Objectives: To assess refugees' understanding of the U.S. pharmacy system; to determine whether an educational workshop improved understanding.
Setting: U.S. Committee for Refugees and Immigrants-affiliated institute, Manchester, NH.
Practice innovation: Student pharmacist-led workshops for refugees, including slide presentation, interactive activities, and demonstration.
Main outcome measures: Comparison of pre- and post-workshop responses to knowledge-based questions about the U.S. pharmacy system; ability to interpret a medication label pictogram; comfort level and willingness to speak to a pharmacist.
Results: Significant post-workshop increases were seen in awareness that identification is needed when filling a prescription, that prescription medication labels have refill information, and that a translator can be requested in U.S. pharmacies. Participants who had not used a U.S. pharmacy before the workshop showed significant improvement after the workshop in mean percentage of correct responses to knowledge-based questions; those who had previously used a U.S. pharmacy did not. Participants who were in the U.S. for less than 3 months showed significant improvement in mean correct responses to knowledge-based questions after the workshop; those who were in the U.S. for 3 months or more did not. Participants' comfort level and willingness to speak to a pharmacist were not significantly increased after the workshop.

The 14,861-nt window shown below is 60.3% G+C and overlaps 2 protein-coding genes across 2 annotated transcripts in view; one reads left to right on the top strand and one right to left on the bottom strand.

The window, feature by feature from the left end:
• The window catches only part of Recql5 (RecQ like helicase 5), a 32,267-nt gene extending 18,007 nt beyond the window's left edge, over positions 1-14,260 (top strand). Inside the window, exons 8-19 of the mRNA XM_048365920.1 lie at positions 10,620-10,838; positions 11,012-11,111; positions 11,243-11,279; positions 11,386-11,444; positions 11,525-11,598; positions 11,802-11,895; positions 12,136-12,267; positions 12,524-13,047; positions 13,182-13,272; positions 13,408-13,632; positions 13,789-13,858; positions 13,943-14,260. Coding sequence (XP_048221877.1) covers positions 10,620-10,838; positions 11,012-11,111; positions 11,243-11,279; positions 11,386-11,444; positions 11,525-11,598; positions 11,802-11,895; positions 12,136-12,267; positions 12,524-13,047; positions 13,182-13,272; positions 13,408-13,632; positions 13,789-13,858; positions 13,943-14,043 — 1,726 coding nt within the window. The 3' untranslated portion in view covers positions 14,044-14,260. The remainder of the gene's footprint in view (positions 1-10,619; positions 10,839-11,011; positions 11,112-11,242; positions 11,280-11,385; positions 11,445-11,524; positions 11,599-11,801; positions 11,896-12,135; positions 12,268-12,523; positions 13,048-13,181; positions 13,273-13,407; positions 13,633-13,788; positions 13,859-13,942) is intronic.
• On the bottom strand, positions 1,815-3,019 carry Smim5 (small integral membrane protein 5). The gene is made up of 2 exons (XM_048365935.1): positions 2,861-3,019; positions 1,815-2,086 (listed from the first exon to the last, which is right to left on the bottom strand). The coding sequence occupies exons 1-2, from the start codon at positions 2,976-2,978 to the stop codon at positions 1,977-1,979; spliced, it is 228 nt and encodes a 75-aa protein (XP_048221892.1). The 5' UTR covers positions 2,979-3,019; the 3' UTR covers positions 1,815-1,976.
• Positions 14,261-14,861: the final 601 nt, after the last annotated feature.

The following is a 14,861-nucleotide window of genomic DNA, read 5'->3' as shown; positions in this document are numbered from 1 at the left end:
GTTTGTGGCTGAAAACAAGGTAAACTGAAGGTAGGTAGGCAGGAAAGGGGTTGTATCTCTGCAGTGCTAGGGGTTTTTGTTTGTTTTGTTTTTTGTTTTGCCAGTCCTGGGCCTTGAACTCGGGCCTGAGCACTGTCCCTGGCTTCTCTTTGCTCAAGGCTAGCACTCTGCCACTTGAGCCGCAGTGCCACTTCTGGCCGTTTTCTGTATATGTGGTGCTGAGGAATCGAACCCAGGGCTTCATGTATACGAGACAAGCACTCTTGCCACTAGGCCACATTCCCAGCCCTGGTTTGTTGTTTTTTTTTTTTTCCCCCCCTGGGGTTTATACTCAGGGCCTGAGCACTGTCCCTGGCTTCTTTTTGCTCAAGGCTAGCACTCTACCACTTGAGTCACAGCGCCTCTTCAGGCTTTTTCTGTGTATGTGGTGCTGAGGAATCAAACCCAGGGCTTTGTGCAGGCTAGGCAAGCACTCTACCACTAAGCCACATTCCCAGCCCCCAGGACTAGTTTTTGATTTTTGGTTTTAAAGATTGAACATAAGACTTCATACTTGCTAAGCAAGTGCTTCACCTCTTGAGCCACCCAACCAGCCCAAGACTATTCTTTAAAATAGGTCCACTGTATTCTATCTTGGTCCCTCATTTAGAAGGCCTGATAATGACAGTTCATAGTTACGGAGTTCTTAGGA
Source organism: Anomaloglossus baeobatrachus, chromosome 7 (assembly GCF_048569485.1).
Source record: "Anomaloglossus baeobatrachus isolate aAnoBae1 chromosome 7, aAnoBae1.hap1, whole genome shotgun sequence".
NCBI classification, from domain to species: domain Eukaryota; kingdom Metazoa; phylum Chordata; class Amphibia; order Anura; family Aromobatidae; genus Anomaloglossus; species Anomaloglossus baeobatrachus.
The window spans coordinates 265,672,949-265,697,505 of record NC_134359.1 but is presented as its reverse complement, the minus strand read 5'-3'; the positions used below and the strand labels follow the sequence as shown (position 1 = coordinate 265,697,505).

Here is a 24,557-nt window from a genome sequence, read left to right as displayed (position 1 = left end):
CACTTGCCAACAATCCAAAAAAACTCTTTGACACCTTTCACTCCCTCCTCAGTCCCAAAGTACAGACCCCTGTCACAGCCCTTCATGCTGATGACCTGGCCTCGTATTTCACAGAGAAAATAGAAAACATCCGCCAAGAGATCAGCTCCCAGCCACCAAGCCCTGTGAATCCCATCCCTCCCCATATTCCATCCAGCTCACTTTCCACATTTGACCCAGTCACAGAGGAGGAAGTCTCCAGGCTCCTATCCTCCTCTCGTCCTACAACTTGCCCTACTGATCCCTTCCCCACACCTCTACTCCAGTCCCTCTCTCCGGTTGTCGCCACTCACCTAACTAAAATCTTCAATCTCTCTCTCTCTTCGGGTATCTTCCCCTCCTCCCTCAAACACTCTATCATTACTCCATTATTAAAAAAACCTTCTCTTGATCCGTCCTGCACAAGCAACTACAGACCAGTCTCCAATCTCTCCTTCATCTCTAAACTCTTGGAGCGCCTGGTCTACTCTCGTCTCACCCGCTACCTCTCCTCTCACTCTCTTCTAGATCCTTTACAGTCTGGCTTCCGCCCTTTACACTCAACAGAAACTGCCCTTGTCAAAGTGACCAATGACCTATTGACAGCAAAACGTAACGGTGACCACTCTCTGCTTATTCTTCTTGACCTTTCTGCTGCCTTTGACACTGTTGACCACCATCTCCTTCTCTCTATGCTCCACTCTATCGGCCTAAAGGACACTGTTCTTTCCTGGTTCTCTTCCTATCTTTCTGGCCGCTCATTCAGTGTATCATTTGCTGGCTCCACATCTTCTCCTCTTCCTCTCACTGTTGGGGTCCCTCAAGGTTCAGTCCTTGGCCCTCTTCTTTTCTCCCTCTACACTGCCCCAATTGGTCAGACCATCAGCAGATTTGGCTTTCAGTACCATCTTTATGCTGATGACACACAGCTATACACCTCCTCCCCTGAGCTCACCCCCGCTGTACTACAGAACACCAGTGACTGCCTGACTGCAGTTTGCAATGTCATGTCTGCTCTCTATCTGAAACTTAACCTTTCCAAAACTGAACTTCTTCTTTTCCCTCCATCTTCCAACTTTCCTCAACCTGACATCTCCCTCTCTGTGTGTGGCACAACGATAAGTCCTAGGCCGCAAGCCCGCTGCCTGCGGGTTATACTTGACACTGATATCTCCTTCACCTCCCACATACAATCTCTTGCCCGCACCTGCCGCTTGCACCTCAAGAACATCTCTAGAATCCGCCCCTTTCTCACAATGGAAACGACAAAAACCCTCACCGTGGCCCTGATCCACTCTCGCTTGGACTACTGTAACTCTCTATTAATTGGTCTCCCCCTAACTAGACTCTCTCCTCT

Conclusion: Participants who were in the U.S. for the least time and those who had never used a U.S. pharmacy showed significant increases in understanding specific aspects of the U.S. pharmacy system after an educational workshop. Participants' comfort level and willingness to speak with a pharmacist did not change post-workshop.
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